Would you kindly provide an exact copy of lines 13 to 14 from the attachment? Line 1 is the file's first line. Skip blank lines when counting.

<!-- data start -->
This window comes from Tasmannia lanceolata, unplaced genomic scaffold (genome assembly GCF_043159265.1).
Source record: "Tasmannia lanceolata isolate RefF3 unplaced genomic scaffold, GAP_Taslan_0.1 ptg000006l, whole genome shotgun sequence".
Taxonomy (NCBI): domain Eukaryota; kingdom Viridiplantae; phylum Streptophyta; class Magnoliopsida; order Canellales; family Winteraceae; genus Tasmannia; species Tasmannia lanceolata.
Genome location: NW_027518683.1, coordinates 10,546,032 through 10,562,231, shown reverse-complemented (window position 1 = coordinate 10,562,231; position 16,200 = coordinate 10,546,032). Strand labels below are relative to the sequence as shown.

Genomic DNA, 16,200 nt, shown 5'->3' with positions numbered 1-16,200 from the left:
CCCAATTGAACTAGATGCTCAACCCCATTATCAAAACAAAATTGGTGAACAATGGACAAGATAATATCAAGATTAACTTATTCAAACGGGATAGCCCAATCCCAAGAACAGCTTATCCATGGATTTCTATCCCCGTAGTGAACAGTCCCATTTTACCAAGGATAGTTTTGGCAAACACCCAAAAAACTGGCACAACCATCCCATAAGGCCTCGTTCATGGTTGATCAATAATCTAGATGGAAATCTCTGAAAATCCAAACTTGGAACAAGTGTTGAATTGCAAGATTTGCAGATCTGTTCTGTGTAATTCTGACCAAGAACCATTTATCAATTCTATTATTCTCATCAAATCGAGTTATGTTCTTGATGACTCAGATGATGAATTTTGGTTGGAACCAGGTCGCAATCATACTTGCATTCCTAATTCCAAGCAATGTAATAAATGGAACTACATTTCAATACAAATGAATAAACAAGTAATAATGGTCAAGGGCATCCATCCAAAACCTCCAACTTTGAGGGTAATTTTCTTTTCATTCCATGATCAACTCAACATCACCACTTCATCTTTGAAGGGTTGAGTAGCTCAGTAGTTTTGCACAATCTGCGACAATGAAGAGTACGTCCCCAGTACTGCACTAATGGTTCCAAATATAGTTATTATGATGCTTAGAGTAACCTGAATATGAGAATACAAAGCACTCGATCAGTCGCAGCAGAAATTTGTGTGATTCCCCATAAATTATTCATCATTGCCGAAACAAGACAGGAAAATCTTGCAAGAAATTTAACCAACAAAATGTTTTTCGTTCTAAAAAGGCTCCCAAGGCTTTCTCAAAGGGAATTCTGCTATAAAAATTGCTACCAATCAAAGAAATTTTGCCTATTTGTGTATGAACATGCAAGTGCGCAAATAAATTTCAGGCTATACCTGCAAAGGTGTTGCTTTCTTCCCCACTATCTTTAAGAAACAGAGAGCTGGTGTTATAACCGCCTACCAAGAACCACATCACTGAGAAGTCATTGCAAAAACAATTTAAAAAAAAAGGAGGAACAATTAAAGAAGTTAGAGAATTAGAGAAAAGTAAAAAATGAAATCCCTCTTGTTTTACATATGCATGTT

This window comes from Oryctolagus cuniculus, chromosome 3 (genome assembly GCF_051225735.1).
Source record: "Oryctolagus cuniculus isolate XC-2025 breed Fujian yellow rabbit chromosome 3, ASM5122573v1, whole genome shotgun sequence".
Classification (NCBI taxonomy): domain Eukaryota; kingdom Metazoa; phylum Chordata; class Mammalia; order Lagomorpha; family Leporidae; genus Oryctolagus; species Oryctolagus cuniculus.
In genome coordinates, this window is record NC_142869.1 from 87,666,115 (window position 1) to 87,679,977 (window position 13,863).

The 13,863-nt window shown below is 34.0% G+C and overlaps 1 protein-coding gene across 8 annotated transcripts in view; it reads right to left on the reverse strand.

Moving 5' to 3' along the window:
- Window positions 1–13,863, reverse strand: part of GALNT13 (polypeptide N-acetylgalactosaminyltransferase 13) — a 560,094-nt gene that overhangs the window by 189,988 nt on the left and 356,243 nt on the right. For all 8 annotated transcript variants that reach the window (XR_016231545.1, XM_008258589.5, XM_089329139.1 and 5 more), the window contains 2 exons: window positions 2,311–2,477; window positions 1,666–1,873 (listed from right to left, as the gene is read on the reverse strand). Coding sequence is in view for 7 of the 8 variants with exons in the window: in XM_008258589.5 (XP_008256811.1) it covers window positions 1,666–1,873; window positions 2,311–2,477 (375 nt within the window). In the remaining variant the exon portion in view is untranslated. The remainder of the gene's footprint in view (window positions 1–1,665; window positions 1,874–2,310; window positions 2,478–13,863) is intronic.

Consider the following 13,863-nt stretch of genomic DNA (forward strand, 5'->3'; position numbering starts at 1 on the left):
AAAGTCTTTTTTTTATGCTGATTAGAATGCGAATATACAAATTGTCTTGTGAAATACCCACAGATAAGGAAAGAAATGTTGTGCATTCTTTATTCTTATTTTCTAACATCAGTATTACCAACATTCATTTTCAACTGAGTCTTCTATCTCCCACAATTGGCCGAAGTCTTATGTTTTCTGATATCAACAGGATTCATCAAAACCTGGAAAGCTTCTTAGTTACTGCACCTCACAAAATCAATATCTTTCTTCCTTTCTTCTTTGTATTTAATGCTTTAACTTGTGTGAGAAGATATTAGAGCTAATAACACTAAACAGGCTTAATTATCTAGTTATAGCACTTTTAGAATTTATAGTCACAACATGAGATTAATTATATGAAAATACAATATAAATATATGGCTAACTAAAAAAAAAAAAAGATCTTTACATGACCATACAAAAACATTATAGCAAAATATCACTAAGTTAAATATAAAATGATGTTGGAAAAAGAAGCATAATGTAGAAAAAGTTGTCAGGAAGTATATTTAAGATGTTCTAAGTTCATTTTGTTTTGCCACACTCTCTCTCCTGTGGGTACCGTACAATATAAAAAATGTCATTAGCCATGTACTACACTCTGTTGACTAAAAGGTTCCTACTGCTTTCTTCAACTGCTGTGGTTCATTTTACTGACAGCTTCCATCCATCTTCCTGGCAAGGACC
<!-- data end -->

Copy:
- Window positions 1–13,863, reverse strand: part of GALNT13 (polypeptide N-acetylgalactosaminyltransferase 13) — a 560,094-nt gene that overhangs the window by 189,988 nt on the left and 356,243 nt on the right. For all 8 annotated transcript variants that reach the window (XR_016231545.1, XM_008258589.5, XM_089329139.1 and 5 more), the window contains 2 exons: window positions 2,311–2,477; window positions 1,666–1,873 (listed from right to left, as the gene is read on the reverse strand). Coding sequence is in view for 7 of the 8 variants with exons in the window: in XM_008258589.5 (XP_008256811.1) it covers window positions 1,666–1,873; window positions 2,311–2,477 (375 nt within the window). In the remaining variant the exon portion in view is untranslated. The remainder of the gene's footprint in view (window positions 1–1,665; window positions 1,874–2,310; window positions 2,478–13,863) is intronic.

Consider the following 13,863-nt stretch of genomic DNA (forward strand, 5'->3'; position numbering starts at 1 on the left):